Interurban car body used as cabin at On-Erie Beach | Dennis Lamont

Although On-Erie Beach itself never enjoyed a listing in the Green Book, one of its cabins, Smith’s Manor, was listed from 1939 to 1946. In 1943, the Phillis Wheatley Association campaigned to have its land adjacent to On-Erie Beach purchased by the state as a public park, but this effort but failed. A lack of further mentions of the On-Erie Beach suggests it was abandoned sometime soon after the end of World War II. With automobiles changing the recreation patterns of vacationers after the war and the rise of the Civil Rights movement encouraging the desegregation of larger, white-dominated beaches, On-Erie Beach’s role for African Americans would likely have changed if it had lasted longer.

Whatever remained of the beach’s structures was likely demolished in the 1950s as the result of work to reconstruct Lake Road to eliminate a dangerous S curve under a bridge. This curve had been causing accidents since the 1920s at the “Undergrade,” where the Lakeshore Electric had run alongside the road and suffered many derailments. In the 1950s, Lake Road was widened to four lanes, and given wider curves approaching the bridge, which likely overlapped the former site of On-Erie Beach.

Approximate site of On-Erie Beach, ca. 2017 | Google Maps

Green Book Details

Smith’s Manor appears in the Green Book between 1939 and 1946 at On-Erie Beach under the category Tourist Homes.


  • Bush, Gregory W. White Sand Black Beach: Civil Rights, Public Space, and Miami’s Virginia Key. Gainesville: University Press of Florida, 2016.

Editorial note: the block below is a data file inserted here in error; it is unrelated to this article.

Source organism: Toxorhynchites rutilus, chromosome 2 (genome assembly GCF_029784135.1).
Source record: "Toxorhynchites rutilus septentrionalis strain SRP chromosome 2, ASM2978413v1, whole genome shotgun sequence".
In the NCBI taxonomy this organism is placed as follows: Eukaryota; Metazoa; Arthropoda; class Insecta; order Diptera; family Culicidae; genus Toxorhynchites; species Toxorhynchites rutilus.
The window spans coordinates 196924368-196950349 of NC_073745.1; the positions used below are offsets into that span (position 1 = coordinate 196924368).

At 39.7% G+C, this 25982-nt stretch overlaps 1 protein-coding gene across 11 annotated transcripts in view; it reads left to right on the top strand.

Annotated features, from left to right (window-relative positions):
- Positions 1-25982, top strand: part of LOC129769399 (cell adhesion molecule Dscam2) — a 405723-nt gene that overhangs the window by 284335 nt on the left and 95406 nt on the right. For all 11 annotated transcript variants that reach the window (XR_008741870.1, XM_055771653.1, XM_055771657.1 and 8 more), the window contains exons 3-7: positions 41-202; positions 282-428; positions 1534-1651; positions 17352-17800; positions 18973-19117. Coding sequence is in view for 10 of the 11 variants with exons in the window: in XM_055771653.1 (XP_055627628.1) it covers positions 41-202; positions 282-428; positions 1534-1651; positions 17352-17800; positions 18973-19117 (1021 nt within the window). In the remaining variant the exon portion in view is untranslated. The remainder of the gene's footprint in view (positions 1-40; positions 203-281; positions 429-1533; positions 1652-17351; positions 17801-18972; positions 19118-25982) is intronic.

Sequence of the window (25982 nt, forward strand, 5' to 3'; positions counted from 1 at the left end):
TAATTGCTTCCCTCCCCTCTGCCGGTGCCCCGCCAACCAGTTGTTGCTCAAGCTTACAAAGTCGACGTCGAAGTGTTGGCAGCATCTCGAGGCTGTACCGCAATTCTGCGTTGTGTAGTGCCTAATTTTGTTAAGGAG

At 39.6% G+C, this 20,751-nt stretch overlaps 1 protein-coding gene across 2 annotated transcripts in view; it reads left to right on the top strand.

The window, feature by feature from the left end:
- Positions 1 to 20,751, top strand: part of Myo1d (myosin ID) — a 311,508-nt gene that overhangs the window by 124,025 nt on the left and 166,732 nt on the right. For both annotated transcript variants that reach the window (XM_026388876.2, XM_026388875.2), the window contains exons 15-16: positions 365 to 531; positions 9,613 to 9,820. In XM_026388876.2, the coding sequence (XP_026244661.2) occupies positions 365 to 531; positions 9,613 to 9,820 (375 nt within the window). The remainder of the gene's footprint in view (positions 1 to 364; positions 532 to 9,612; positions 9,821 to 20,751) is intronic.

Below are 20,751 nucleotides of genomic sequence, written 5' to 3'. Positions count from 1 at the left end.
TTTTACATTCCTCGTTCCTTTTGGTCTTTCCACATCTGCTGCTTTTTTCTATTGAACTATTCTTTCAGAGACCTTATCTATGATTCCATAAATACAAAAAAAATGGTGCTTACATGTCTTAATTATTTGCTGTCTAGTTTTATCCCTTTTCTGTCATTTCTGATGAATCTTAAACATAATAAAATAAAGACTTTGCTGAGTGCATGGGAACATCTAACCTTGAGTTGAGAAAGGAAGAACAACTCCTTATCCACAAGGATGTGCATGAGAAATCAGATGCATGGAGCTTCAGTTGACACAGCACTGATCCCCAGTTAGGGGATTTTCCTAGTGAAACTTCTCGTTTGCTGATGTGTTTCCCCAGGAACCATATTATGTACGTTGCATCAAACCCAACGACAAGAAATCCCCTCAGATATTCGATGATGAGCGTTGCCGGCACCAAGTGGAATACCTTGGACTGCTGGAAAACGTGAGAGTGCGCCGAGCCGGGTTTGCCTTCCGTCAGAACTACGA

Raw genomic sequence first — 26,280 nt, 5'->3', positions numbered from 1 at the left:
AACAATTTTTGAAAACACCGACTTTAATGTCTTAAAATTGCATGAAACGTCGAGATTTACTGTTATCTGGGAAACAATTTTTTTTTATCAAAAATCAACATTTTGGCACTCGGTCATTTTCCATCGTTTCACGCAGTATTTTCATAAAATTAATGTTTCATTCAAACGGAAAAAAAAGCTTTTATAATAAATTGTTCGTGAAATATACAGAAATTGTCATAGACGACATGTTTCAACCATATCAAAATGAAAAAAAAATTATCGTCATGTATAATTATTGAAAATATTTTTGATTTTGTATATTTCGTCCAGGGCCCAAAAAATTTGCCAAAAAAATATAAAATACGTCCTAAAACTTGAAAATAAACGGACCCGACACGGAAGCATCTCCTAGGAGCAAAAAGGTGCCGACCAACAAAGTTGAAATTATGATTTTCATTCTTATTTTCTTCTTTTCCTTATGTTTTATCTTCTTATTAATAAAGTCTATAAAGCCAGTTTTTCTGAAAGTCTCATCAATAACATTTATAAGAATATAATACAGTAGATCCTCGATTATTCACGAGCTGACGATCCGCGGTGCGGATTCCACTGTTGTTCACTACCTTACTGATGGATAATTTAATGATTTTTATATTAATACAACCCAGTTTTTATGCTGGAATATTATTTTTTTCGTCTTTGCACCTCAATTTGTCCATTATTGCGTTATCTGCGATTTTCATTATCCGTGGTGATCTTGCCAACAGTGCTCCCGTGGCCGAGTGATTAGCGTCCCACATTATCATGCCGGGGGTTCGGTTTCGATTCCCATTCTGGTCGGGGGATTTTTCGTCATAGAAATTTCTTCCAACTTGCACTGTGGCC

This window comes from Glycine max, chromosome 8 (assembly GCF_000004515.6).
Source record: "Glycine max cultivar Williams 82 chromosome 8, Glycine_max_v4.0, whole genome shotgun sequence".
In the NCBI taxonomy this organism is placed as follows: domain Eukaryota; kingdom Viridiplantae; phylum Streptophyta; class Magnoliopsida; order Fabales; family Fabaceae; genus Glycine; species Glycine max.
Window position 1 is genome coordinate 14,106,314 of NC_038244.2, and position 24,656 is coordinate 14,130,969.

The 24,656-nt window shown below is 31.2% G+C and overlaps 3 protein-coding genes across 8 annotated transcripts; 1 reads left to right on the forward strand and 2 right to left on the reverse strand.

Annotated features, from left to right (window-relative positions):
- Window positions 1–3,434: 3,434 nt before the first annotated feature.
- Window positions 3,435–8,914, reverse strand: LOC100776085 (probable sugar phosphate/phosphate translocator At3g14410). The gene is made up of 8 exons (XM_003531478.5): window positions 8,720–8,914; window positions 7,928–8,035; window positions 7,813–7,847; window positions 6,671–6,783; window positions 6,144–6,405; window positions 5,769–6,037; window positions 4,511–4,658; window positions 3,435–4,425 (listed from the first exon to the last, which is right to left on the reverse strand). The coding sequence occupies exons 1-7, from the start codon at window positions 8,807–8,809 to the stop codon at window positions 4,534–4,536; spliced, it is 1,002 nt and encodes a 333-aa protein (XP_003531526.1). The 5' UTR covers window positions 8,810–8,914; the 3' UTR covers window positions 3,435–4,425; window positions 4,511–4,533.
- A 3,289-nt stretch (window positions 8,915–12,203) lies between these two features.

• “This Daring Colored Girl.” Call & Post. September 1, 1934.
  • “17th Precinct M Gives Outing.” Call & Post. September 8, 1934. 
  • “May Co. Employees Frolic at On-Erie Beach.” Call & Post. July 18, 1935.
  • “17th Ward Picnic at Erie Beach on Sunday.” Call & Post. July 23, 1936.
  • “Grand Opening July 4th & 5th Erie Beach.” Call & Post. July 1, 1937.
  • “Annual Meeting of On-the-Erie Beach Stockholders.” Cleveland Gazette. January 14, 1922.
  • “Mr & Mrs’ Frank Scott’s Cottage at On-the-Erie Beach injured by recent Lorain Cyclone.” Cleveland Gazette. August 2, 1924.
  • Daniels, Carmen. “Ravenna News.” Call & Post. August 12, 1937. 
  • “Summer Park for Colored People.” Elyria Chronicle-Telegram. March 27, 1925.
  • Ervin, Kevin. “75 Dead, 1500 Injured; The Lorain Tornado: 45 Years Ago Today.” Lorain Journal. June 28, 1969.
  • Kahrl, Andrew W. The Land Was Ours: How Black Beaches Became White Wealth in the Coastal South. Chapel Hill: University of North Carolina Press, 2016. 
  • “Anti-Gambling ‘Bite’ Asked by 3 Pastors.” Mansfield News Journal. March 24, 1943.
  • “New Negro Utopia Now Under Way in Ohio.” Mattoon Journal Gazette [Mattoon, IL]. April 20, 1925.
  • “Barnes, Margaret Elizabeth Sallee.” Notable Kentucky African Americans Database (University of Kentucky Libraries).
  • Penfield, Drew. “Lorain Page 3.” Lakeshore Rail Maps.
  • Stanonis, Anthony J. Faith in Bikinis: Politics and Leisure in the Coastal South since the Civil War. Athens: University of Georgia Press, 2014. 
Franke Dr, Lorain, OH (Location is approximate)

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Many of the locations documented on Green Book Cleveland are not well-documented in the historical record. If you have additional information about On-Erie Beach, please let us know by sharing a memory, correction, or suggestion using the comment form below.